I also know there was a period when Action Comics didn't feature Superman, but let's be honest: that was more of a return to the title's earliest days than some new development. It also made story sense, since Superman had died and everything. Here it's just more. And lots of times more is less. I'm not saying that's definitely what will happen here, but I worry it will. As I wrote the other week, I just don't think Miller is that strong a story-teller. He's pretty good with dialogue and the occasional detail, but his overall plotting, structuring and pacing leave me desiring a lot. He's now got two stories running sort of side by side and he just hasn't yet shown (me) that he has the necessary chops to make it all make sense at the other end. Though I admit the twist with Luthor and the radiation in "Guardian" was unexpected and good, I'm still fuming over the complete lack of anyone ever asking Batman why he thought an unprovoked assault on Superman was a good idea or explaining to him that what he was doing wasn't misdirection at all. "'World's Greatest Detective,' indeed!" (That's a quote from this issue. Ha!)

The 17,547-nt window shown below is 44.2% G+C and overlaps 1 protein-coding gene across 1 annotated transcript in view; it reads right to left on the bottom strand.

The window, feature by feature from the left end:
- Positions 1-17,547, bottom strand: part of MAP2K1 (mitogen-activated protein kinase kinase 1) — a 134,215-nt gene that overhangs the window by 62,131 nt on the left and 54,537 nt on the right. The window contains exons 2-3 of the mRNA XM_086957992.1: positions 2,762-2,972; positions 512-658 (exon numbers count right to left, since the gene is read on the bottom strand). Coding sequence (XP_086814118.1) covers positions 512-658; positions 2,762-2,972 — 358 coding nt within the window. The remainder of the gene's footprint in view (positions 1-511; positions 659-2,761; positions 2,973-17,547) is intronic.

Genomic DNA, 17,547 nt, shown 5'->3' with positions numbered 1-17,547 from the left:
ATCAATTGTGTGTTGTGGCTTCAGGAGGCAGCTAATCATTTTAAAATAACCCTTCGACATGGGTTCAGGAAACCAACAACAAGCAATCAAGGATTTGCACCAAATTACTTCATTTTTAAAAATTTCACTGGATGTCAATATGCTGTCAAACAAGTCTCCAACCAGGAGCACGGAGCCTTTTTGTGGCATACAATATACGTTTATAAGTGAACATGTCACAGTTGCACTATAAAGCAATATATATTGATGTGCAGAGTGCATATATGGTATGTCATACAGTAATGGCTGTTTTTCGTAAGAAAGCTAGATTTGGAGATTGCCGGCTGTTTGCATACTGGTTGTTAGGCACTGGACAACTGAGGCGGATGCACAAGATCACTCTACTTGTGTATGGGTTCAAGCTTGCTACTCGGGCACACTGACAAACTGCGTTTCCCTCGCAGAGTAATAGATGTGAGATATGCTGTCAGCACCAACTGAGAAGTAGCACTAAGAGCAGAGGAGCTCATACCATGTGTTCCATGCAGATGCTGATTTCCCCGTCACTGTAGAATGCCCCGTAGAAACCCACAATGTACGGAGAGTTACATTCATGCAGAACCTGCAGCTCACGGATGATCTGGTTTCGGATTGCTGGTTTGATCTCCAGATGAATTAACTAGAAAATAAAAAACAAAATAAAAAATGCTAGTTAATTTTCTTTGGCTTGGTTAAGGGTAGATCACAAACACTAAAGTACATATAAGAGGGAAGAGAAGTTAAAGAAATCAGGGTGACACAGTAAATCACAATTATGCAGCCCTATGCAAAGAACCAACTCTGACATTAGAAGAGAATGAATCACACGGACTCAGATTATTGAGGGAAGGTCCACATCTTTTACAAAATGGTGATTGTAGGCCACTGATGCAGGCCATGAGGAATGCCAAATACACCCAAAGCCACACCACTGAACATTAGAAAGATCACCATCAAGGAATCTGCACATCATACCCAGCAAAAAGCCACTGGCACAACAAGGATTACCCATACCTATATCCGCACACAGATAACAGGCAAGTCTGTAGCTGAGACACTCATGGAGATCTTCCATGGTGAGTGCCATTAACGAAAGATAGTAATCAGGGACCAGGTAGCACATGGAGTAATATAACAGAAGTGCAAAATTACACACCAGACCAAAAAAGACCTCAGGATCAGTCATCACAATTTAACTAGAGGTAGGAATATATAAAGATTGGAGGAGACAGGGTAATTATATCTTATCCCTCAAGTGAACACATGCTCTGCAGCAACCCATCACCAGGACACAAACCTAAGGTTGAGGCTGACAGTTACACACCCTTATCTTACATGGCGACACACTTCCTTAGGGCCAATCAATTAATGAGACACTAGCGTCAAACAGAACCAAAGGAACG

In sum, my fear is that Smallville, with the introduction of this every-fourth-week alternate story stuff, is about to jump the shark again.
"Effigy" begins "five minutes before the events in 'Haunted'" - which is presumably how much time is supposed to elapse before Supes gets his alert and flies off (to deal with Psimon, obviously) and not the amount of story-world time the events in "Haunted" will go on to consume (specifying "the events" making it sound like those events are/were over and done with in a... what? A flash?! How impulsive! LOL!). Will that be the pattern? Superman in the first scene of each new parallel arc, then not at all for the next three parallel installments, then back again to kick off the next one, then gone again? That will get old fast.